Posted by: istop4books | May 14, 2011

The Sixteen Pleasures by Robert Hillenga


This book started out with a bang and went downhill from there.  It wasn’t awful, it wasn’t even bad – it just wasn’t what it could have been, or maybe what I expected. The back cover promises exquisiteness, appeal from the first paragraph, adventure under pressure, intrigue of a lifetime with a forbidden lover and more…  It’s a “nice” novel with a couple of sex scenes thrown in, tastefully done.

Margot, a 20 something book conservator from Chicago takes off for Italy with a couple of bucks in her purse after severe flooding in Florence has damaged some of the city’s most treasured works of art and literature.  She and a host of others volunteer to work there to restore these world treasures.  She winds up living in a convent (home to a small but important library) and not only gets to know the nuns, but enters into a liaison with Sandro, the mother superior’s cousin.  Unfortunately, Sandro is 50 something and married.  Not hardly a “forbidden” lover in the European sense.  While at the convent, digging through the mess of damaged volumes a prayer book is found, and bound inside the prayer book is a unique volume of erotic prints and poems. Here starts her adventure (or lack of adventure).  There really was very little intrigue, adventure, nobody followed her, attempted to swipe the book or challenged her in any way.  There was really not a whole lot of mention of what these 16 pleasures were either; perhaps one or two plates were described in broad terms, but the book fell short right there and never recovered.  <br/>I loved reading about Florence and the process of restoration – the challenge of removing a 500 year old fresco from a church wall was fascinating – but I had to go back at one point to situate myself in time.  Only when Sandro mentioned WWII did I realize this was not set in modern times but in the 60s.  Margot’s voice (she narrates parts of the book) is also a bit off.  Nothing spectacularly wrong with it, but when a male author gives the narration over to a female, the perspective can often just not sit right.  I don’t believe it sat right in this book.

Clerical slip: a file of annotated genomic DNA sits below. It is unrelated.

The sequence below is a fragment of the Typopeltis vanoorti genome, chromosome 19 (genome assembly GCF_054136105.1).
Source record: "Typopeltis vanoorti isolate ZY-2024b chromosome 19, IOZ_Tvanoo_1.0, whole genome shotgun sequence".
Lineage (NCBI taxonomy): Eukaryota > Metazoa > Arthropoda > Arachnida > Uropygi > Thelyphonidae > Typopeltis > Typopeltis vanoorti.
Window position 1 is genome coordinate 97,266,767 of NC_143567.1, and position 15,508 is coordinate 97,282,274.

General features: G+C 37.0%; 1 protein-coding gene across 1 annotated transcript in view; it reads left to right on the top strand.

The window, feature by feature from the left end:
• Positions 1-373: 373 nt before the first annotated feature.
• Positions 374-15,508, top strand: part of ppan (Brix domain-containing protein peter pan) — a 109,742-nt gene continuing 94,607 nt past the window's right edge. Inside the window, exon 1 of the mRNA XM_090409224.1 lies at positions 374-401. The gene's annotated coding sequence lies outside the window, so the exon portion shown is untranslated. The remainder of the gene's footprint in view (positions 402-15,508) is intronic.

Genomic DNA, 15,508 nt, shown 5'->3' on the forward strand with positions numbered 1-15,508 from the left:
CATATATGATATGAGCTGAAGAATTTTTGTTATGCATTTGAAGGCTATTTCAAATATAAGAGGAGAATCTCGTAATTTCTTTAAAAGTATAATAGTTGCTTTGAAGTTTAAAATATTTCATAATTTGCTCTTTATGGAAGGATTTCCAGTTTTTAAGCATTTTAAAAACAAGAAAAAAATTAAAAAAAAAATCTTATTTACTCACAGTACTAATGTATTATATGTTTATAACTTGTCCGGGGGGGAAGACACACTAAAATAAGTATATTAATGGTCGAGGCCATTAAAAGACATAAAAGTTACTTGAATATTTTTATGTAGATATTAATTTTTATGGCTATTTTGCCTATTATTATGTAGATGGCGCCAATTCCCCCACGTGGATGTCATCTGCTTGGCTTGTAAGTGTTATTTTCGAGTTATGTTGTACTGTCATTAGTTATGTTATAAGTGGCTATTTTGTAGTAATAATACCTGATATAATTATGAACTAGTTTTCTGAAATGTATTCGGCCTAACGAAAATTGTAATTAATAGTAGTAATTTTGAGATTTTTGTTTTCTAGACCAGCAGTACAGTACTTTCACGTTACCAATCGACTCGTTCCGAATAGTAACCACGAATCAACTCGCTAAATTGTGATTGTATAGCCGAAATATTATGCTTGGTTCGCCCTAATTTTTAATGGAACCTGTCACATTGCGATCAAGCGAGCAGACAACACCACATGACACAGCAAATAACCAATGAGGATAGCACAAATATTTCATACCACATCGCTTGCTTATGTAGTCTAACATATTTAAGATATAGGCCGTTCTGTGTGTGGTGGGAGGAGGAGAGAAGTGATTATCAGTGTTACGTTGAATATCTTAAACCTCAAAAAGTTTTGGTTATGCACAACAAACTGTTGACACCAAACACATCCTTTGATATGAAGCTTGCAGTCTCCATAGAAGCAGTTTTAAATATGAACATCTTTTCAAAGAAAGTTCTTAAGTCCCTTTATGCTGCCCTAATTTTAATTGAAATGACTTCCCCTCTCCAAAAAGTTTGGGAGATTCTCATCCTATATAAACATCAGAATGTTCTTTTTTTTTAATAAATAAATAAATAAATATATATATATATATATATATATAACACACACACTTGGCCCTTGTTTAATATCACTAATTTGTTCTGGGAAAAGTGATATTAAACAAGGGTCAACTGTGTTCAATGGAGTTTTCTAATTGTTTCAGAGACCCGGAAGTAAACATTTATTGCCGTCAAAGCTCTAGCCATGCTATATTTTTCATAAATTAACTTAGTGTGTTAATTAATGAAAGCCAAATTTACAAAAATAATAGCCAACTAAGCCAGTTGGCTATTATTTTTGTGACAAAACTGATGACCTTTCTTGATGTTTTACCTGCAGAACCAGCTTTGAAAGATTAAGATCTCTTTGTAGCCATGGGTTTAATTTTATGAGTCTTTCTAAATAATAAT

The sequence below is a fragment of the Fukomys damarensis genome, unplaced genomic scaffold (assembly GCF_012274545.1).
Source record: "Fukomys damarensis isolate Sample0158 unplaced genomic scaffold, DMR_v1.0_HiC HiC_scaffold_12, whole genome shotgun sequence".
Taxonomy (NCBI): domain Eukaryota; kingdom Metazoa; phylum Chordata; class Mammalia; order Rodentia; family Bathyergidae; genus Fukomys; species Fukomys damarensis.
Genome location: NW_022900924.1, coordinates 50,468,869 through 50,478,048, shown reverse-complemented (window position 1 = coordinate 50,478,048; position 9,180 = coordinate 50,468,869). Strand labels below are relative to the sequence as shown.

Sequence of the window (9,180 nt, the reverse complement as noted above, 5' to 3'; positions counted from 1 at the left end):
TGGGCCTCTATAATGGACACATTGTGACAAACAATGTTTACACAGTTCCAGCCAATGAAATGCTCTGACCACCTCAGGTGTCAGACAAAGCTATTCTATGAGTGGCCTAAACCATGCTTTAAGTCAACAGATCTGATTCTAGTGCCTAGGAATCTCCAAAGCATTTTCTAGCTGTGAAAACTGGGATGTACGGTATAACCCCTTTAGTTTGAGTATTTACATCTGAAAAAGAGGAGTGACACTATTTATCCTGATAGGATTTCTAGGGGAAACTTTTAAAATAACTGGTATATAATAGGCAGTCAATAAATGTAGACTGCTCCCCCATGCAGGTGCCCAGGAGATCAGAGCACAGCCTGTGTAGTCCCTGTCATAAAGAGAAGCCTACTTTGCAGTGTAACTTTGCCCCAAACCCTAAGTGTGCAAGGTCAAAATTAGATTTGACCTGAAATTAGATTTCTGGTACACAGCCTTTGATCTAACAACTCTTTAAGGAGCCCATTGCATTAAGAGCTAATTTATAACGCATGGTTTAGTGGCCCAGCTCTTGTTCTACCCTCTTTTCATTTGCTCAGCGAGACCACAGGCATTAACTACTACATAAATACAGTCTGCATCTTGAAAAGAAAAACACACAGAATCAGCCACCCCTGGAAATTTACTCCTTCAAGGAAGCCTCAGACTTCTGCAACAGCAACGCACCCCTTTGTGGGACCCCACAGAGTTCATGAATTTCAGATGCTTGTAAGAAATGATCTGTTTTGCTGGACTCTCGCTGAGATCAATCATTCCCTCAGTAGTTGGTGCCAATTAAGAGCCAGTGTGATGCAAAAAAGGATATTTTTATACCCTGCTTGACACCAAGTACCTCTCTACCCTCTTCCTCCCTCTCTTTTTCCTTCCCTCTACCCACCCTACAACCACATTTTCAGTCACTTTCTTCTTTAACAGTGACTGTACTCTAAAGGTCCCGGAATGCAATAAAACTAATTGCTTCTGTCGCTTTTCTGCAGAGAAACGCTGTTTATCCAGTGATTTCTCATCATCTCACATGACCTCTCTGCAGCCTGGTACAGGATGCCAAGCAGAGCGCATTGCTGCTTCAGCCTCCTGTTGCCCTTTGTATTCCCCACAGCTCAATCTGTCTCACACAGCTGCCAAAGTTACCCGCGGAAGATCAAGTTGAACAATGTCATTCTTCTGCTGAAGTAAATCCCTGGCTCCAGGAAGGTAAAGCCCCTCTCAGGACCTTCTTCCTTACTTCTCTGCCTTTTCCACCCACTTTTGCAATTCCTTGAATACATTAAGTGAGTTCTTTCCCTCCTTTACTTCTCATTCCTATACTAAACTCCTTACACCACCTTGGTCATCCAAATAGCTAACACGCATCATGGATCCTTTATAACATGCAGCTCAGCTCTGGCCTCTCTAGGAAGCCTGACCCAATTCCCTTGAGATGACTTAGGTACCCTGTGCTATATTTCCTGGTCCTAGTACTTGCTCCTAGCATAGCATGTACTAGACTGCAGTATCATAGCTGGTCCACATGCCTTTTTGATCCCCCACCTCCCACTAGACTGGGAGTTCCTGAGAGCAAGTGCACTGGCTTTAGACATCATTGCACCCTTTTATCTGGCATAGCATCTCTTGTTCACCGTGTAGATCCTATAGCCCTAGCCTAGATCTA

A part of the book which was brilliant (as I said, it wasn’t all bad) was the description of a Catholic annulment of marriage.  Holy cow!  Leave it to a bunch of celibate men to do penis measurements and vaginal corroborations. Well worth reading if only for that chapter.

And the nuns and convent life?  I think he did a decent job, but I didn’t get Margot’s reaction towards the end of the book.  I thought it was bizarre and won’t say more without a spoiler alert.

All in all, a mixed bag.


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